Do You Need a Postal Code to Mail an International Package?

Do You Need a Postal Code to Mail an International Package? Getting the recipient’s address right is important when you’re mailing any kind of package, but it is especially crucial when it comes to international packages because international shipping is expensive and the probability of your package getting lost en route is higher. One of the questions that people often ask when addressing international packages is, “Do I need a postal code to mail a package?”

First things first, let’s figure out what a postal code is and why it is important. A postal code (also known as a post code, postcode, or PIN or ZIP Code in some countries) is a series of letters, digits, or both that is included in a postal address for the purpose of sorting mail and facilitating delivery. Postal codes are usually assigned to geographical areas (villages, towns, delivery zones in big cities). In some countries, special postal codes may be assigned to institutions that receive large volumes of mail.

The development of postal code systems began in the second half of the 19th century due to population growth and urbanization. The predecessors to modern postal codes were postal district/zone numbers that were first introduced in London and then in other large English cities. By World War I, many European cities adopted postal district/zone numbers. The first attempt to introduce postal codes as we know them today was made in the Ukrainian SSR in 1932, but the system was abandoned seven years later. The first country to introduce postal codes after that was Germany in 1941.

Today, most countries have a postcode system to facilitate mail sorting and delivery, but some don’t. Here is a list of countries that do not require a postal code in the recipient’s address: Angola, Antigua and Barbuda, Bahamas, Belize, Benin, Bolivia, Botswana, Burkina Faso, Burundi, Cameroon, Central African Republic, Chad, Comoros, Cook Islands, Côte d’Ivoire, Dominica, Equatorial Guinea, Eritrea, Fiji, Gabon, Gambia, Grenada, Guyana, Jamaica, Libya, Mali, Mauritania, former Netherlands Antilles (Aruba, Bonaire, Saint Eustatius and Saba, Curaçao, Sint Maarten), North Korea, Qatar, Republic of the Congo, Rwanda, Sao Tomé and Principe, Seychelles, Sierra Leone, Solomon Islands, Somalia, South Sudan, Suriname, Syria, Togo, Tokelau, Tonga, Tuvalu, United Arab Emirates, Vanuatu, Yemen, and Zimbabwe.

A couple dozen countries and territories use a single postal code for the whole country/territory, and the rest of the countries and territories have a system of postal codes which indicate the delivery zone or post office. When you send a letter or package to a country that has a postal code system, you must include the postal code in the recipient’s address.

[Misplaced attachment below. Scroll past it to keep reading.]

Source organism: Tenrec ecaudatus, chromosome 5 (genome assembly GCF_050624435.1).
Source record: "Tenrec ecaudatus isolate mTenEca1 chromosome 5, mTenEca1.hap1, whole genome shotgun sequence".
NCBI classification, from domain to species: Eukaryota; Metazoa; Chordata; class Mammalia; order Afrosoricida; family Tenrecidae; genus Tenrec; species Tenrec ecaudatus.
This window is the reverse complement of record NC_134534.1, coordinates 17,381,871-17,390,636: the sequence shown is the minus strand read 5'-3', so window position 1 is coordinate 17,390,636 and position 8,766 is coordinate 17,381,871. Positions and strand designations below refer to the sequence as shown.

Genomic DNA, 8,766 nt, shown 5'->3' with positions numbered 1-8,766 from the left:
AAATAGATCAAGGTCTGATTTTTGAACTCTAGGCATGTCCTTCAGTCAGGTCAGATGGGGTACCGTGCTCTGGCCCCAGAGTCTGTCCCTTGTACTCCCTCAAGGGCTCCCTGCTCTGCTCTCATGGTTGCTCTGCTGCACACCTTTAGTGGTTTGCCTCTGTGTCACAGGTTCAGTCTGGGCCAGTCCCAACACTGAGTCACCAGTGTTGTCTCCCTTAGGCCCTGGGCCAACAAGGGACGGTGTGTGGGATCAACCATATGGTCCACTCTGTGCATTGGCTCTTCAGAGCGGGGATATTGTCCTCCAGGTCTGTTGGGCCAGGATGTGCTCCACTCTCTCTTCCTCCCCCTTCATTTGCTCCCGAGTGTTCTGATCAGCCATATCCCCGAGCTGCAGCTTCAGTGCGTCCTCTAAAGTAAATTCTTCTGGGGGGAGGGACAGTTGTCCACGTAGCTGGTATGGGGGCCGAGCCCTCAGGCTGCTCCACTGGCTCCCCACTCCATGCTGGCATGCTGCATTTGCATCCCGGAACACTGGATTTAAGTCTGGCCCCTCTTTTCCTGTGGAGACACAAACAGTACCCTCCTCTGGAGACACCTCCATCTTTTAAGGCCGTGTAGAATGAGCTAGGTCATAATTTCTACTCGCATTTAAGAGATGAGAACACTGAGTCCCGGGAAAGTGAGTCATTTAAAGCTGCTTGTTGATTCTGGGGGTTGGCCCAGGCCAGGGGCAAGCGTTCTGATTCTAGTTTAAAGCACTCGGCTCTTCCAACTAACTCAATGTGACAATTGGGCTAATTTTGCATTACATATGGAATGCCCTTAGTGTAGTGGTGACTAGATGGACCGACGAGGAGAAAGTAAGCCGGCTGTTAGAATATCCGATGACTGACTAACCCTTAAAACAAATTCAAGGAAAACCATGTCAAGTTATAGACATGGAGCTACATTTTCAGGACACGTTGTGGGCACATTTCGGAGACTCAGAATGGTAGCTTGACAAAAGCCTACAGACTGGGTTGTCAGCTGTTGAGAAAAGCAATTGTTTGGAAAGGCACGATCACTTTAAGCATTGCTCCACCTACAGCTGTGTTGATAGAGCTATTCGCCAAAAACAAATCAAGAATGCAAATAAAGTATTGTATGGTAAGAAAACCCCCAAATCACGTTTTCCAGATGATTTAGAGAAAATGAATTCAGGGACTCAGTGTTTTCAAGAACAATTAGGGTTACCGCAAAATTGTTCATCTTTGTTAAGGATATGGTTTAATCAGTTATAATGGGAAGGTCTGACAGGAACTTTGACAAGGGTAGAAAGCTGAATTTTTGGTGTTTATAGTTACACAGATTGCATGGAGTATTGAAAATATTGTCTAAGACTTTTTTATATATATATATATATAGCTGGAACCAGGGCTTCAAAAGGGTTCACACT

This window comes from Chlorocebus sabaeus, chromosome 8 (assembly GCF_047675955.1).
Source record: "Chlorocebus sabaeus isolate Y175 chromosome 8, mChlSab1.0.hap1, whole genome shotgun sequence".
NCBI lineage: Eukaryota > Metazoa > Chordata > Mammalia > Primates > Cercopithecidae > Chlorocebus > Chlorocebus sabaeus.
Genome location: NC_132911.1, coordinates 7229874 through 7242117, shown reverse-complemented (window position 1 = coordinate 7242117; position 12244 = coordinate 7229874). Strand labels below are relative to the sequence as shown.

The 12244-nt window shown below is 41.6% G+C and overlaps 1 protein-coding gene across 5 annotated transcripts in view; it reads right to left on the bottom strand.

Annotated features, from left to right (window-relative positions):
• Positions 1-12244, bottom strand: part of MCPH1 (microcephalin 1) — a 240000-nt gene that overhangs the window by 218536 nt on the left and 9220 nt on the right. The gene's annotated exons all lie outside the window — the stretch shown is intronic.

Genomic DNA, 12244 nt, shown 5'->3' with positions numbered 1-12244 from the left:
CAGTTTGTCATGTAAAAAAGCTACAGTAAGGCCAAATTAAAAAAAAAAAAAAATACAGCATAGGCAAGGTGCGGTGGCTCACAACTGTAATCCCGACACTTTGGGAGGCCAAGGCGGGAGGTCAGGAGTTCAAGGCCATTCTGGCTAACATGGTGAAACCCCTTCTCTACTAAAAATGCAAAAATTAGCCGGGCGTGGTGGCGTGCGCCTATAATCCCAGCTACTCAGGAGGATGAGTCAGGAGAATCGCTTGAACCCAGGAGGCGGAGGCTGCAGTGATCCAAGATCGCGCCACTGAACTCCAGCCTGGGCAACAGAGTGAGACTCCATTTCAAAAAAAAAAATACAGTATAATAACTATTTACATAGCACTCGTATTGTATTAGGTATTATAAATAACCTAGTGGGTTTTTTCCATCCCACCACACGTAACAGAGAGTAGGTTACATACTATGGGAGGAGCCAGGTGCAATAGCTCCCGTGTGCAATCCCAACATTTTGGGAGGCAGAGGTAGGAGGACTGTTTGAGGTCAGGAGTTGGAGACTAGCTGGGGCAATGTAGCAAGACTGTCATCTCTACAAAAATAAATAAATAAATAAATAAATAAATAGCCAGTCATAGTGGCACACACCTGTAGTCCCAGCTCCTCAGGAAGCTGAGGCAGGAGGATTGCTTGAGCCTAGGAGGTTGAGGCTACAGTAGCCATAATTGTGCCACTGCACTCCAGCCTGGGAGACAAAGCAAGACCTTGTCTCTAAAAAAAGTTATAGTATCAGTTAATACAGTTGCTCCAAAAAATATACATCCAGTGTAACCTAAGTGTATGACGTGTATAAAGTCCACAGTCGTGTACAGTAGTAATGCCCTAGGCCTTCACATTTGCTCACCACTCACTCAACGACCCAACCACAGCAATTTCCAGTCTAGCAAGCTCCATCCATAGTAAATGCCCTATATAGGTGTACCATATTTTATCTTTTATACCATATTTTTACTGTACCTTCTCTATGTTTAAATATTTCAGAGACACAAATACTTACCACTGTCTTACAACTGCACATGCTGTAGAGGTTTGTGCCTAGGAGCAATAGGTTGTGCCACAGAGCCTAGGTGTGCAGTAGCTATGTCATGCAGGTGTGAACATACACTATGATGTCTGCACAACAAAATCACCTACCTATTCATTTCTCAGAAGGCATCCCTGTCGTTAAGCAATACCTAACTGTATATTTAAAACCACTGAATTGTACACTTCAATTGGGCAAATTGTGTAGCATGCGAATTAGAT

What you need to understand whem mailing a package to a foreign country from the United States is that the United States Postal Service does not need a postal code to have your package delivered overseas; only the name of the destination country is needed. It is the postal service of the destination country that needs a postal code to deliver your package to the recipient. Because of this, the USPS does not keep information on foreign postal codes in its database and has no way to verify if a specific foreign postal code is valid.

This means that it is up to you as the sender to verify the recipient’s postal code and make sure the address is correct. If you don’t know the postal code, you should reach out to the addressee, check out the website of the destination country’s postal service (it may have a postal code lookup tool), or try Googling the postal code for the recipient’s address. Verifying the postal code with the recipient whenever it is possible is the best course of action.

Where should you place the postal code when addressing an international package? The rule of thumb is that foreign postal codes should be placed above the country name. However, you should keep in mind that some countries have specific requirements as to where the postal code should be placed. Some prefer that the postal code precede the name of the destination city/town, while others prefer that it follow the addressee’s name. Therefore it is highly recommended that you check out the requirements of the destination country’s national postal service before addressing the package.